Locals take to links in summer months
The Aspen Times
Between fishing, biking, hiking, camping and climbing, there’s plenty to do during summers in the Roaring Fork Valley. It’s almost as if there’s so much to do that you’re best served picking one or two and committing to those. That way you make the most of your time and money.
One popular summer pastime in the valley is golf. For many, it’s the summer equivalent of skiing, and for a working local, the $800 silver season pass at the Aspen Golf and Tennis Club is one of the better deals in the area. Not to mention the handful of golf courses that stretch along Highway 82 toward Glenwood Springs.
“You never know here if you’re going to get six months of golf weather or three,” Scott McBride, who purchased his first silver pass this summer, said Friday. “We’ve played into November before, just like you ski all the way into June sometimes.”
Though the start of the season has been a wet one, McBride said the pass is a good value if you can get out at least once a week. It doesn’t hurt that the atmosphere is local-friendly and laid back. This time of year, before the second- and third-home owners, vacationers and wedding parties start filling up the tee sheet, it’s almost all locals on the course.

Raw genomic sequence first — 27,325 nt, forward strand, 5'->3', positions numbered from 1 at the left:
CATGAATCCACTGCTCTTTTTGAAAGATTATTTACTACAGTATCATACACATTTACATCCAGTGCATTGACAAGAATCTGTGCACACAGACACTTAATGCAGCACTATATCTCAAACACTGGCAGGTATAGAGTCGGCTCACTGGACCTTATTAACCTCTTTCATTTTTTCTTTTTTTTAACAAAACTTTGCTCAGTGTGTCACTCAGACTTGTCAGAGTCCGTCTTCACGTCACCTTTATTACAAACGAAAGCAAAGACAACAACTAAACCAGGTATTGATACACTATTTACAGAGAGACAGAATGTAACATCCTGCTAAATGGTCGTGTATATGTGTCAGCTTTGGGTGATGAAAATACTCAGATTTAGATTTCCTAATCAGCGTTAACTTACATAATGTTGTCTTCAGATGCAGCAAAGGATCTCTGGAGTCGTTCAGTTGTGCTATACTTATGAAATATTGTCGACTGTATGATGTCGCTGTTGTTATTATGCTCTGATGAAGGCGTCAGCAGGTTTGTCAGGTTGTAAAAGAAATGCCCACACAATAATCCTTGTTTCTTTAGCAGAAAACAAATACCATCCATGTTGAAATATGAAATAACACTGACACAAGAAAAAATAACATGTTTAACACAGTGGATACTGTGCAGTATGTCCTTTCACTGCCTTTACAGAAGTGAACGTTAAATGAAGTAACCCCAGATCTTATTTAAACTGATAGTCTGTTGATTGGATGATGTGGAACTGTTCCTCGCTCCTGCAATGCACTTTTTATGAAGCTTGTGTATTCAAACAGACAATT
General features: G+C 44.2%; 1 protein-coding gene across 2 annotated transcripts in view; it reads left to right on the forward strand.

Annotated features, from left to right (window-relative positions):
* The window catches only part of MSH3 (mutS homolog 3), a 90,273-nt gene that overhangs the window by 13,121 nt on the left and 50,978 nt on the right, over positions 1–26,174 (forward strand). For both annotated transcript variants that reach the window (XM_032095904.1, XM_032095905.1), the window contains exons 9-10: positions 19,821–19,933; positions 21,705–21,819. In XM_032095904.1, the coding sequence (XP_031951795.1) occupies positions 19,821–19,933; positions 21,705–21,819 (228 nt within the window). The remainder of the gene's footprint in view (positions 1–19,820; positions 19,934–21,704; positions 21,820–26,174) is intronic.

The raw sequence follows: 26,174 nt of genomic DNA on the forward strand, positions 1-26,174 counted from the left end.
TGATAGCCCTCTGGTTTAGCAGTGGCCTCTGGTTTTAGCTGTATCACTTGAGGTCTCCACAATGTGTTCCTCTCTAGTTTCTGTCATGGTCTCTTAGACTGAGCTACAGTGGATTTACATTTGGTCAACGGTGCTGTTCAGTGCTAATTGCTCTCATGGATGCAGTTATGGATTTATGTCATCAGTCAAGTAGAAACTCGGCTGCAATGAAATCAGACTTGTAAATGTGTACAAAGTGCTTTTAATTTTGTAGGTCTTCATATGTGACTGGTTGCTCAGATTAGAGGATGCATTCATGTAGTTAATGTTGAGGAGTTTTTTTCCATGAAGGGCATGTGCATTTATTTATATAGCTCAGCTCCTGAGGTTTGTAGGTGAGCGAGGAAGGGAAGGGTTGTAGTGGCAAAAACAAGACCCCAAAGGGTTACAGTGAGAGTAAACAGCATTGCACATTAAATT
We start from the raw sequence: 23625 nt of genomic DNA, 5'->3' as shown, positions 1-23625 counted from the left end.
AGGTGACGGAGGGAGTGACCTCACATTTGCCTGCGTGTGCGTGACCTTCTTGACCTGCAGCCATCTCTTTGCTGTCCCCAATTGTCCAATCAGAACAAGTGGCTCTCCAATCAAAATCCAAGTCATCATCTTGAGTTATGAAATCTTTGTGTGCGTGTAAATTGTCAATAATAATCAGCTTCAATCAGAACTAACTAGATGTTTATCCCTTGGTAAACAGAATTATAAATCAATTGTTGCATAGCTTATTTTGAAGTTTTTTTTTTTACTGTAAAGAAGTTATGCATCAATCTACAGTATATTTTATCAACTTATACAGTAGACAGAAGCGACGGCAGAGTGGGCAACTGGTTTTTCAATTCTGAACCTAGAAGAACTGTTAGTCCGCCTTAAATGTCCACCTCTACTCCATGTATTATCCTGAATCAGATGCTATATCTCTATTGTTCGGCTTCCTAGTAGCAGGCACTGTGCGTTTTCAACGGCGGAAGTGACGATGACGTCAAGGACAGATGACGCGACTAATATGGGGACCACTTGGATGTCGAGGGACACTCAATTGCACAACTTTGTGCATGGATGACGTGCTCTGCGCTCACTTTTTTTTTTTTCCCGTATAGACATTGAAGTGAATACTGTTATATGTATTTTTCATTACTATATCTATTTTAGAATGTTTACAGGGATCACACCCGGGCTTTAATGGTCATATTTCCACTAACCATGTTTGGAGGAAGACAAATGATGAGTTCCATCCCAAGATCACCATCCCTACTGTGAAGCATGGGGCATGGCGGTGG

Along with junior golf, men’s club, ladies’ club and a senior group that’s gaining momentum, the course enjoys a number of weekly social groups. One notable club is the F.A.G.S., which stands for Friday Afternoon Golf Society, a group of locals that has been playing together for at least 15 years. Aspen High School graduates Gary LaCouter and Terry Conner are among its stalwart members. Another regular game is the Stick Golf Group, a collection of older local residents including Dave Stapleton Sr., who graduated from Aspen High in the 1950s.
McBride, who used to work at the neighboring Maroon Creek Club, has also played there, at the Snowmass Club and Ironbridge in Glenwood Springs. Right now, his handicap is somewhere between a 12 and 15, but he’s hoping to get down to single digits by season’s end.
Jim Pratt, who was named head club professional earlier this year, said the course usually sees a lull around the Food & Wine Classic. Then it’s full-on high season, when play is restricted in the middle of the day for silver-pass holders. Around that time, things get pretty busy. Pratt said the course is seeing about 150 rounds a day right now, but come high season, it increases to 220. The most he has seen in his six seasons at the pro shop is 286 golfers, just below maximum capacity of about 300.
“Somehow we find the means to keep our pace of play moving pretty well,” Pratt said.
Right now, the course is limited to 16 holes, as the city completes an irrigation project on holes two and three. Pratt said his department is hoping for completion around Friday for a project that will increase efficiency and maximize output for the club’s water pump.
“We said, ‘If we’re going to have to make this pond bigger, we might as well make it look better and affect the golf course in a positive way for play,” Pratt said.
The Aspen Golf Club, the first golf course built in the Roaring Fork Valley, was established in the 1960s as a nine-hole track. It expanded to 18 holes in the 1970s and was remodeled in the 1980s.
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